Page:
Self esteem

Self esteem forms an important part of our self concept. We can build self esteem through our actions and by changing our beliefs about who we are.

Thought for the Week

“I can’t give you a sure-fire formula for success, but I can give you a formula for failure: try to please everybody all the time.” —Herbert Bayard Swope

Self esteem conveyed through the image of a woman leaping confidently into a new day against against a backdrop of the blue sky and white clouds

Self esteem helps you leap confidently into a new day

Self esteem defined

Self esteem has been defined as ‘an unfavourable global evaluation of yourself’ (Baumeister, 1996). When we make global evaluations of ourselves as being all one way or another in every dimension of our lives, it gives little room for change. We need to believe that change is possible and to know where to start. Self esteem is not a trait that is fixed. We can grow our self esteem.

These days we have moved on in our way of thinking about self esteem. It is more often viewed as a multidimensional concept that is permeable and open to change. This means that we can enhance our self esteem through the actions we take and how we think about and value ourselves. Whilst we care about what others may think of us, it does not define us. Our self concept is based on broader principles. We often need to take a reality check of our strengths and weaknesses in different areas of our lives, and make some adjustments where needed. This will help us to feel better about ourselves and improve our self image.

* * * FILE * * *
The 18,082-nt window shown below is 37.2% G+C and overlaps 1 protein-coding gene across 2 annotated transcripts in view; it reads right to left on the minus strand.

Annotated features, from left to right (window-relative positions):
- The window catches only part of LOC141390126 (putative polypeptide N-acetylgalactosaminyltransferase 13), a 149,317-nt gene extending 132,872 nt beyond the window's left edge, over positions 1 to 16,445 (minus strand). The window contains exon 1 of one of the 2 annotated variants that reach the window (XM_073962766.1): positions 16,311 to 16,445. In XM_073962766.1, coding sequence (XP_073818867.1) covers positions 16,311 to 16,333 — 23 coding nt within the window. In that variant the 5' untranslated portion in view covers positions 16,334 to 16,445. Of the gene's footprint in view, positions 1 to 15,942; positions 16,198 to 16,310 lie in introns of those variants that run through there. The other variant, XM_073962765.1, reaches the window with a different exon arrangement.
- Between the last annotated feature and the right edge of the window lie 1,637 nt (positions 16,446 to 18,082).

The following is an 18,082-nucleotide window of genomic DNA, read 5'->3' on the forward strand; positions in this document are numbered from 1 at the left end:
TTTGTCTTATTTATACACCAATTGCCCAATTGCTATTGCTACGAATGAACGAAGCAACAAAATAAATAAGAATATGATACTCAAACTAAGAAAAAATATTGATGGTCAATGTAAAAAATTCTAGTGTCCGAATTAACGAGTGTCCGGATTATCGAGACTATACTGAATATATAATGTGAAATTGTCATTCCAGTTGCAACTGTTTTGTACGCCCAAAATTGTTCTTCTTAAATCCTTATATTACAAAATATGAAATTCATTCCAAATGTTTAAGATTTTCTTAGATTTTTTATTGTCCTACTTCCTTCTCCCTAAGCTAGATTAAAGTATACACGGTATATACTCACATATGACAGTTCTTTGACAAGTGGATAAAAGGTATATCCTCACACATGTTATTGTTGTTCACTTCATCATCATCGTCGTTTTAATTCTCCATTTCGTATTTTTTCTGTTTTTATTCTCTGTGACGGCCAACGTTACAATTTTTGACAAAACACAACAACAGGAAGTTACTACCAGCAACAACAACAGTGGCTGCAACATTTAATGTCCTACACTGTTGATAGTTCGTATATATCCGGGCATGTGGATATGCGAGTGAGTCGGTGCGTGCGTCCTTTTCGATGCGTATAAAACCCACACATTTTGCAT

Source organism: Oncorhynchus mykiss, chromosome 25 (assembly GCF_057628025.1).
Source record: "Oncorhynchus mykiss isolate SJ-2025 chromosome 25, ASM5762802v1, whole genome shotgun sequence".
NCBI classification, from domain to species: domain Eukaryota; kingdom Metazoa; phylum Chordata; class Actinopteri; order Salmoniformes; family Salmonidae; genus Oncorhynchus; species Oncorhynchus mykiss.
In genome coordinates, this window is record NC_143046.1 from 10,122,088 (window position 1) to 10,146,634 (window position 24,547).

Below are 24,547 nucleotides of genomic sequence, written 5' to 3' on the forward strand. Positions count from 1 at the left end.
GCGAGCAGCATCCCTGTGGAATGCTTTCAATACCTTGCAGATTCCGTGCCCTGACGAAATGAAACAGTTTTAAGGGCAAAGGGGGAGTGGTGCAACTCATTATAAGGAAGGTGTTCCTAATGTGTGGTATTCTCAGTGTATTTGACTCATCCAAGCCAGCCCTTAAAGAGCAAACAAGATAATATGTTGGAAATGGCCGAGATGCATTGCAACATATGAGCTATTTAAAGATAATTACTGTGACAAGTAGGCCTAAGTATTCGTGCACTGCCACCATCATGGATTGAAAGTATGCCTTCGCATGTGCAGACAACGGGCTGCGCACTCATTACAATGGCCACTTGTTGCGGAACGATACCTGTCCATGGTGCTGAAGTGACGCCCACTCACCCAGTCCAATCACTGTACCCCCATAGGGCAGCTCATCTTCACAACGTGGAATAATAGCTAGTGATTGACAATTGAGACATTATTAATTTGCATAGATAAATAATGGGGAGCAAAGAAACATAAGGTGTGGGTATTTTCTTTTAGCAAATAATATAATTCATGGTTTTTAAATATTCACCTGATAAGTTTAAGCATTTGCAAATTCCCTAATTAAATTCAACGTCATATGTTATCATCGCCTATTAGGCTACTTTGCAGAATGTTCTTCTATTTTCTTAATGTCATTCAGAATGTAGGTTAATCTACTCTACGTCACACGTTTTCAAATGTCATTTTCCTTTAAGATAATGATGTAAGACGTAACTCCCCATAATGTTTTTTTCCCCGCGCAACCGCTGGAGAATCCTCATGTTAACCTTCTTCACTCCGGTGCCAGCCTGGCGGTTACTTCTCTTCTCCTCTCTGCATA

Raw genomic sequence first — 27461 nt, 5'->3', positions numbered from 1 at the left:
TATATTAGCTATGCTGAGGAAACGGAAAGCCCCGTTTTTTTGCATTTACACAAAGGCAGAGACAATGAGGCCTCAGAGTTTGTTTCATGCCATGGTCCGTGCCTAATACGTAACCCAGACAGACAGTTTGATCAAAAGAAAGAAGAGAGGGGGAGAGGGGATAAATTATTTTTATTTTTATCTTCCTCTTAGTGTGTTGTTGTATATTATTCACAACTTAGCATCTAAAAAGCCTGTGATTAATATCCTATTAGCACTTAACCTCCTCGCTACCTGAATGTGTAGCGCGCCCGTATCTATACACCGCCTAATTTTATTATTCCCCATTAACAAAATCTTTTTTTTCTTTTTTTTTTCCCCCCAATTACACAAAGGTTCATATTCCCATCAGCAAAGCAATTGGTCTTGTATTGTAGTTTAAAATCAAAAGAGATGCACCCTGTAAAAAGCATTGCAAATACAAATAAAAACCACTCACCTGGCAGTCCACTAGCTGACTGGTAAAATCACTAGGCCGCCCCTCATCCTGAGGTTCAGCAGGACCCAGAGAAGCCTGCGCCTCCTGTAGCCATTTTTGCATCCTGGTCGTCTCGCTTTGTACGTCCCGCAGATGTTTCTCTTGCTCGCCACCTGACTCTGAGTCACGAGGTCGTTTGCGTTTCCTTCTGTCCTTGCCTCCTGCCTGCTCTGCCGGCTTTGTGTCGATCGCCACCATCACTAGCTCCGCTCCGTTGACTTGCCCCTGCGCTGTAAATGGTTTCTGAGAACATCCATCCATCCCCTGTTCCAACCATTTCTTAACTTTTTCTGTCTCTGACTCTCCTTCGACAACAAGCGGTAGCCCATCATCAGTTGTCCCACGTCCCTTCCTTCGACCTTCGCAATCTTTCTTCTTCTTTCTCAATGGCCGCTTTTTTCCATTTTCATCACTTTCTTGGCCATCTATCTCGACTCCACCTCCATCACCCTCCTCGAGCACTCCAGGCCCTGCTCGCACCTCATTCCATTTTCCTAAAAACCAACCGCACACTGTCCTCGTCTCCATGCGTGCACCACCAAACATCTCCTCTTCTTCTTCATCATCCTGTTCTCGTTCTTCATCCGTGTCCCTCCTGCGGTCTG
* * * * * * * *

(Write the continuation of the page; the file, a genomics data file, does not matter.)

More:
From the diary of someone with low self esteem (with permission):

“I’m a failure. I always fail at everything I do. There’s no point in trying anything new. Everyone else is doing better than me at my age. They must look at me and see a loser or maybe they just see through me; I’m not important. I hold myself back; I’m my worse enemy ”

What do you imagine is the impact of this way of thinking on your self esteem? Is it likely that this person has failed at everything they have ever done in life? How does labelling ourselves a ‘failure’ help us to address the things we want to change?

This style of negative self-talk confirms this person’s view of themselves, others and the world.

Counselling can help build self esteem

Counselling can help build self esteem and confidence by transforming negative self-talk into positive change talk. We can learn to see ourselves in more positive ways and develop belief in our ability to change the things we can. Developing a more optimistic attitude and learning to manage the steps towards change can repair our self esteem and build self confidence.

Improved self esteem lead to a more optimistic outlook on life, better health, sleep and mood, better performance at work or on a task, enhanced relationships, healthier coping strategies, personal growth and development. It is within your power to esteem yourself for all that you are and can be.

Read more about how to build self esteem.

Contact Linda Magson, Sydney counsellor specialising in building self esteem.